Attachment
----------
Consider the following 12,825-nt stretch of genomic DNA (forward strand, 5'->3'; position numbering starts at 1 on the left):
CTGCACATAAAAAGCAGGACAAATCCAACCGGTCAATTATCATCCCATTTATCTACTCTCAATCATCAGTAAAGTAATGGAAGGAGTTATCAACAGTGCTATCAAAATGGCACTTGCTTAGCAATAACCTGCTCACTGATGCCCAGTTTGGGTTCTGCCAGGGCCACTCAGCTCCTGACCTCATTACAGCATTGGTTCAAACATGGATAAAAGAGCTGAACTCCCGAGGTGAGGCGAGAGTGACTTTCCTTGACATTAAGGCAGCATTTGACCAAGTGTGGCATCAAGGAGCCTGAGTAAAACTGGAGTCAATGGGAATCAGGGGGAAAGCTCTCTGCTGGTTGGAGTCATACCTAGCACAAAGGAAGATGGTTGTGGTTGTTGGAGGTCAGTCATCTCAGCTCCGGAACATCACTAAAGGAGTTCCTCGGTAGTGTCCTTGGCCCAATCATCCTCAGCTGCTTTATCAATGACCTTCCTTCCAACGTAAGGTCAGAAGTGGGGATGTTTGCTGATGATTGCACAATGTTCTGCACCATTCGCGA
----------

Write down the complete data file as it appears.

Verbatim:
Consider the following 12,825-nt stretch of genomic DNA (forward strand, 5'->3'; position numbering starts at 1 on the left):
CTGCACATAAAAAGCAGGACAAATCCAACCGGTCAATTATCATCCCATTTATCTACTCTCAATCATCAGTAAAGTAATGGAAGGAGTTATCAACAGTGCTATCAAAATGGCACTTGCTTAGCAATAACCTGCTCACTGATGCCCAGTTTGGGTTCTGCCAGGGCCACTCAGCTCCTGACCTCATTACAGCATTGGTTCAAACATGGATAAAAGAGCTGAACTCCCGAGGTGAGGCGAGAGTGACTTTCCTTGACATTAAGGCAGCATTTGACCAAGTGTGGCATCAAGGAGCCTGAGTAAAACTGGAGTCAATGGGAATCAGGGGGAAAGCTCTCTGCTGGTTGGAGTCATACCTAGCACAAAGGAAGATGGTTGTGGTTGTTGGAGGTCAGTCATCTCAGCTCCGGAACATCACTAAAGGAGTTCCTCGGTAGTGTCCTTGGCCCAATCATCCTCAGCTGCTTTATCAATGACCTTCCTTCCAACGTAAGGTCAGAAGTGGGGATGTTTGCTGATGATTGCACAATGTTCTGCACCATTCGCGA